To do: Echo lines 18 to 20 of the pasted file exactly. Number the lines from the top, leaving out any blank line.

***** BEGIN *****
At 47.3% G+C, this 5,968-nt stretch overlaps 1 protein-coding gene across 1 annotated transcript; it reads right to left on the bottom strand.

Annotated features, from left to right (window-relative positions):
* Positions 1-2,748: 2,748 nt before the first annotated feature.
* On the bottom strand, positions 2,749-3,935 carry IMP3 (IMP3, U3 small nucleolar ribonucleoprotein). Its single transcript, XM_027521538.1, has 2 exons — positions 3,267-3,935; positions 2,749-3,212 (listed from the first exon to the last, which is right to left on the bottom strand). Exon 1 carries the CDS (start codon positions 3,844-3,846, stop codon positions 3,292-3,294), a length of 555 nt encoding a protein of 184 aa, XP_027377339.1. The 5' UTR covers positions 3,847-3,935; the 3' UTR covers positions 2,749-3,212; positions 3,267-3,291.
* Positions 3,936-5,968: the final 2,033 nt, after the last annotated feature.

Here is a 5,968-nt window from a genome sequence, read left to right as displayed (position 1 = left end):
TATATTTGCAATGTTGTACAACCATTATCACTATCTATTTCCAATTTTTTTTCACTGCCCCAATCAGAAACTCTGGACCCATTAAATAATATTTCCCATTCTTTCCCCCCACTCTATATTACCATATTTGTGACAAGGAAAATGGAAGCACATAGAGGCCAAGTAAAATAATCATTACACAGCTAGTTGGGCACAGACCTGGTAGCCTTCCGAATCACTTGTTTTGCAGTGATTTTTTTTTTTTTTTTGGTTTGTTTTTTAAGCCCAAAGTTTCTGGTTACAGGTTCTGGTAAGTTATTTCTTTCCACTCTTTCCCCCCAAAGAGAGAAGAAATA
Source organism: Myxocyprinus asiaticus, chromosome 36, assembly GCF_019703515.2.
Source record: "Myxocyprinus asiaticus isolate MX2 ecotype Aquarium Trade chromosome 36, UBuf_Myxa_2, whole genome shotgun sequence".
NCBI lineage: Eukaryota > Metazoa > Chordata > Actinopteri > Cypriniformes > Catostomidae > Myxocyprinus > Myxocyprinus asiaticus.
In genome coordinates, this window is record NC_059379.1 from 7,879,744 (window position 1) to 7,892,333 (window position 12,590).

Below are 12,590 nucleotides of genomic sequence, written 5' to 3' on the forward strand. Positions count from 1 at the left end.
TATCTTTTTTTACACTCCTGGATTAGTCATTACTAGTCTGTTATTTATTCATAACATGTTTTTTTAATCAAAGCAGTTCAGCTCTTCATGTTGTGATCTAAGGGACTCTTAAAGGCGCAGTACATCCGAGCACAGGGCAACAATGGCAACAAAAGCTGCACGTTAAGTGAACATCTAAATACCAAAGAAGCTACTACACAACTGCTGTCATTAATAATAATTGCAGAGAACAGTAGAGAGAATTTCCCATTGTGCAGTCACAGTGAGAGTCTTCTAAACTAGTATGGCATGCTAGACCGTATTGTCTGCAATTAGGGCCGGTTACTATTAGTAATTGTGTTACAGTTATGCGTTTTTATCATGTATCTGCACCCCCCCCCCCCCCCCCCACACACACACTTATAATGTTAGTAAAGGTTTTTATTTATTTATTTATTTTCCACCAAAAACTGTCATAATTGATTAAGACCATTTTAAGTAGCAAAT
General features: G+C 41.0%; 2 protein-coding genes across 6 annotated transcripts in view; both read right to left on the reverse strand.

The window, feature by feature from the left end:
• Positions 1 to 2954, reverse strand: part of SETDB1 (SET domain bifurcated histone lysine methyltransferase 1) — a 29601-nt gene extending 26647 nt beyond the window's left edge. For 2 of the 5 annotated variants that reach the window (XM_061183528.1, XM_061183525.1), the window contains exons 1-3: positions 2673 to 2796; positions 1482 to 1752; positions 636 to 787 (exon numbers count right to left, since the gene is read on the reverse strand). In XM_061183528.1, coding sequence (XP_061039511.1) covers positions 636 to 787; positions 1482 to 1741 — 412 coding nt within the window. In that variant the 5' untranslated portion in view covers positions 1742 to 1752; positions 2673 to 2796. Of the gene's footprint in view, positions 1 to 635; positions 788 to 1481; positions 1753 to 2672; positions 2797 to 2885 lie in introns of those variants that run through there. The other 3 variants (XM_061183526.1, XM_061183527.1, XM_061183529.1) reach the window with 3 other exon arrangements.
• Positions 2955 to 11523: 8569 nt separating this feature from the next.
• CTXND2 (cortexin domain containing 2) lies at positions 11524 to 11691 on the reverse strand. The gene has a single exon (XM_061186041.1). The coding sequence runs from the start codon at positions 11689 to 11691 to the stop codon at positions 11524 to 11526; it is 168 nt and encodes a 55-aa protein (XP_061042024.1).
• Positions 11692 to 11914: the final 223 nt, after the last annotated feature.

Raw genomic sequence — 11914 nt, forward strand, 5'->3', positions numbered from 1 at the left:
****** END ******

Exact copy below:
• CTXND2 (cortexin domain containing 2) lies at positions 11524 to 11691 on the reverse strand. The gene has a single exon (XM_061186041.1). The coding sequence runs from the start codon at positions 11689 to 11691 to the stop codon at positions 11524 to 11526; it is 168 nt and encodes a 55-aa protein (XP_061042024.1).
• Positions 11692 to 11914: the final 223 nt, after the last annotated feature.

Raw genomic sequence — 11914 nt, forward strand, 5'->3', positions numbered from 1 at the left: